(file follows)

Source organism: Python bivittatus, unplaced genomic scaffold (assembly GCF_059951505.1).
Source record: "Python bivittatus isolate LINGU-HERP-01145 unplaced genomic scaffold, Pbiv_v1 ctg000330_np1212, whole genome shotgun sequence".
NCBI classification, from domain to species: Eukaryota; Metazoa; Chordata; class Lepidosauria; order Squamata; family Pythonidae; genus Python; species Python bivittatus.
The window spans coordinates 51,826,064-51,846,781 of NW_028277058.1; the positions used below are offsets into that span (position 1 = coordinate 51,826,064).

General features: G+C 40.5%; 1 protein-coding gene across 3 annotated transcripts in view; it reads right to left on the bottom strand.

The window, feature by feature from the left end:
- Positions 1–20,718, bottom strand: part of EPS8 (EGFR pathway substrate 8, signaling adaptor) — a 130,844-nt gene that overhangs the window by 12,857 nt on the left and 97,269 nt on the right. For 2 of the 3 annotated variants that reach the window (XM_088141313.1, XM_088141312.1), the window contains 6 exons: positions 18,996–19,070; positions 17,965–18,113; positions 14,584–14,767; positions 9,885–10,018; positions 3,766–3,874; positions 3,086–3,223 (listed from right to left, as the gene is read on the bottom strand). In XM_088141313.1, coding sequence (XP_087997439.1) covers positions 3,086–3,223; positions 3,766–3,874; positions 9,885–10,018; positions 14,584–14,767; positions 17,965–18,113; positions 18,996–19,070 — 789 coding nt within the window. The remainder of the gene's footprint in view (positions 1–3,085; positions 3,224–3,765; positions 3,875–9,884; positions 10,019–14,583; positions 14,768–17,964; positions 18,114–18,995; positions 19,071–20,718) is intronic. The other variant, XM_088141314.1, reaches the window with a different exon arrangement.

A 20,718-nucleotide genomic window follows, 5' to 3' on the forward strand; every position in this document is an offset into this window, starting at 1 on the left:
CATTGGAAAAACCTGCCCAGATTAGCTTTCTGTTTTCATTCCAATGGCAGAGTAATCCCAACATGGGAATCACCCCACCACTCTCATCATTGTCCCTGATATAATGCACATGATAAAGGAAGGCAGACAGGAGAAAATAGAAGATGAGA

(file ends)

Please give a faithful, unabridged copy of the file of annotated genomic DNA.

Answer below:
Source organism: Python bivittatus, unplaced genomic scaffold (assembly GCF_059951505.1).
Source record: "Python bivittatus isolate LINGU-HERP-01145 unplaced genomic scaffold, Pbiv_v1 ctg000330_np1212, whole genome shotgun sequence".
NCBI classification, from domain to species: Eukaryota; Metazoa; Chordata; class Lepidosauria; order Squamata; family Pythonidae; genus Python; species Python bivittatus.
The window spans coordinates 51,826,064-51,846,781 of NW_028277058.1; the positions used below are offsets into that span (position 1 = coordinate 51,826,064).

General features: G+C 40.5%; 1 protein-coding gene across 3 annotated transcripts in view; it reads right to left on the bottom strand.

The window, feature by feature from the left end:
- Positions 1–20,718, bottom strand: part of EPS8 (EGFR pathway substrate 8, signaling adaptor) — a 130,844-nt gene that overhangs the window by 12,857 nt on the left and 97,269 nt on the right. For 2 of the 3 annotated variants that reach the window (XM_088141313.1, XM_088141312.1), the window contains 6 exons: positions 18,996–19,070; positions 17,965–18,113; positions 14,584–14,767; positions 9,885–10,018; positions 3,766–3,874; positions 3,086–3,223 (listed from right to left, as the gene is read on the bottom strand). In XM_088141313.1, coding sequence (XP_087997439.1) covers positions 3,086–3,223; positions 3,766–3,874; positions 9,885–10,018; positions 14,584–14,767; positions 17,965–18,113; positions 18,996–19,070 — 789 coding nt within the window. The remainder of the gene's footprint in view (positions 1–3,085; positions 3,224–3,765; positions 3,875–9,884; positions 10,019–14,583; positions 14,768–17,964; positions 18,114–18,995; positions 19,071–20,718) is intronic. The other variant, XM_088141314.1, reaches the window with a different exon arrangement.

A 20,718-nucleotide genomic window follows, 5' to 3' on the forward strand; every position in this document is an offset into this window, starting at 1 on the left:
CATTGGAAAAACCTGCCCAGATTAGCTTTCTGTTTTCATTCCAATGGCAGAGTAATCCCAACATGGGAATCACCCCACCACTCTCATCATTGTCCCTGATATAATGCACATGATAAAGGAAGGCAGACAGGAGAAAATAGAAGATGAGA